Christiana Otuwa, right, candidate for Lewiston schools superintendent, speaks to students at The Green Ladle culinary arts restaurant Wednesday in Lewiston. Seated, from left, are Lewiston High School Principal Jake Langlois, Lewiston Regional Technical Center Director Rob Callahan and student Koos Mohamed. (Sun Journal photo by Andree Kehn)

LEWISTON — Before going to college, Todd Finn jumped out of planes into war zones while in the Army.

Before she went to college, Tracy Racicot was a teenage mother.

At age 16, Christina Otuwa immigrated to the United States from Nigeria. “I was married,” she said.

All three went on to achieve careers in education, and all three are finalists for Lewiston Public Schools superintendent.

One will be hired to replace retiring Superintendent Bill Webster.

The three met with people in the community earlier this week and were interviewed by a panel of Lewiston High School students: Amber Veilleux, Mackenzie Richard, Jordy Dushime, Hunter Landry, Koos Mohamed, Deko Hassan, Carolyn Adams, Rizzajem Rebooquio and Fazla Harim.

On Monday, students met with Finn, who said he grew up with nine siblings in Massachusetts and has a brother who is principal at Gray-New Gloucester High School. Finn said he’s excited about the prospect of working in Lewiston.

Finn said he sees much potential in Lewiston schools, noting a recent 5 percent jump in the high school’s graduation rates. That kind of increase “doesn’t happen by accident,” he said.

Finn said he has helped struggling schools, including one in Georgia, turn into schools of excellence. “Test scores will come if you excite kids.”

In Lewiston, about 40 percent of the student population represent minorities, making schools among the most diverse in Maine.

Student Koos Mohamed asked Finn how he would improve race relations at Lewiston High School.

Finn said part of the answer is promoting Lewiston as a kind of United Nations. He’d like to see the flags of all the nations represented by the student body in the high school parking lot, so when a student comes to the school, “you’re in the United Nations. You are going to learn how to embrace diversity and culture.” Lewiston High School “is where the world comes together.”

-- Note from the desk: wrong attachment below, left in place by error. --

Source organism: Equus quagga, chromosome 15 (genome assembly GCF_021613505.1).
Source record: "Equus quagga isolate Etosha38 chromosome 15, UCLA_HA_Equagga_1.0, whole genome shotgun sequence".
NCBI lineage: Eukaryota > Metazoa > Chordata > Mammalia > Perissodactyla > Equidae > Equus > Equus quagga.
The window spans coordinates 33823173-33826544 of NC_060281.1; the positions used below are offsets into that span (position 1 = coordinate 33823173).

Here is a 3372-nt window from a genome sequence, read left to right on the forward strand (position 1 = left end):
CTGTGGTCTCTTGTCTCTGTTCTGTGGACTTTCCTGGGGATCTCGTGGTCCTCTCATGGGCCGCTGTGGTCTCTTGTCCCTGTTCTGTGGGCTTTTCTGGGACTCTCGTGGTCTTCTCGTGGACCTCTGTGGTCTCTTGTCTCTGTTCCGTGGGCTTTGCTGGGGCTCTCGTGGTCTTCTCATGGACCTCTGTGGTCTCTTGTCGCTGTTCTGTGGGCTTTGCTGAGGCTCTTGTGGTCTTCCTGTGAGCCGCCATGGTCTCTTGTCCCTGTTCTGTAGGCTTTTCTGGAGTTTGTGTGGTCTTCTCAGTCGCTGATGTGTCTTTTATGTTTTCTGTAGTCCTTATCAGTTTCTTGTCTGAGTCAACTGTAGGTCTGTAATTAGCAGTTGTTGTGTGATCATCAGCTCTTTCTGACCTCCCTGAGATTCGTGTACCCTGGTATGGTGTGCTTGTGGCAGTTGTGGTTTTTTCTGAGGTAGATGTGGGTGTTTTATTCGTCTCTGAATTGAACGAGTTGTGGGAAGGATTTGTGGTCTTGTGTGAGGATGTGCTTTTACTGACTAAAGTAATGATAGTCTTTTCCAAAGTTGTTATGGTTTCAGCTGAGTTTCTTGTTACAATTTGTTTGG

On Tuesday, students met with Racicot from New York, who said she also was impressed by the student diversity in Lewiston.

“Your strength is your diversity,” Racicot said. Going to school with many students from other cultures “makes you a much stronger and educated person.” Lewiston has economic challenges, but the district’s weaknesses “are overstated,” she said.

A former art teacher now a school administrator, Racicot said her son struggled in school and found success through career and technical education.

Often teachers are overloaded with too many initiatives, Racicot said, adding as superintendent she’d have a minimum number of initiatives and be clear about goals.

The idea of proficiency-based learning — to have learning be individualized to meet students needs — has validity, but the way it has been implemented is like “building the plane as we fly. That is just a terrible idea,” Raciot said. Districts need to learn how (proficiency-based learning) has impacted students and “slow it down, analyze and move forward.”

On Wednesday, a snow day for students, Christiana Otuwa toured several schools and met with faculty before joining the student panel later in the day.

During her tour of the high school, Otuwa said she’s been in education for 26 years and has served as assistant superintendent or deputy superintendent in Pittsburgh, Pennsylvania, Rochester, New York, and Bridgeport, Connecticut.

“I’ve seen all parts of education,” Otuwa said. “I’m really excited to be here today.”

English is Otuwa’s second language. Her first is Ebo, the language of Nigeria. Lewiston’s high numbers of English Language Learner students is why she applied for the job, she said.

A former English Language Learner, Otuwa said she’s capable of helping ELL students who need social and emotional learning in the curriculum. “Also we need to pay attention to what is happening in the classroom, and making sure students are getting what they need.”

Connecting with students is critical, she said. “I’ve been in high positions for a long time.” Often the best information comes from students. “They will tell you what is happening,” she said. “Use that information to guide you in decision making.”

Tracy Racicot, candidate for superintendent of Lewiston public schools, answers a question from high school senior Hunter Landry during a focus group at the school Tuesday. (Sun Journal photo by Daryn Slover)

Todd Finn, right, candidate for superintendent of Lewiston public schools, speaks with a focus group of Lewiston High School students at the school Monday. From left are Koos Mohamed, Principal Jake Langlais, Assistant Principal Jay Dufour and Finn. (Sun Journal photo by Daryn Slover)

Tracy Racicot, left, candidate for superintendent of Lewiston public schools, speaks with high school senior Koos Mohamed following a roundtable discussion with students at the school Tuesday. (Sun Journal photo by Daryn Slover)

Todd Finn, candidate for superintendent of Lewiston public schools, speaks with a focus group of Lewiston High School students at the school Monday. From left are Fazla Karim, Carolyn Adams, Rizzajem Reboquio, Deko Hassan, Mackenzie Richard, Amber Veilleux, Koos Mohamed, Finn and Principal Jake Langlais. (Sun Journal photo by Daryn Slover)

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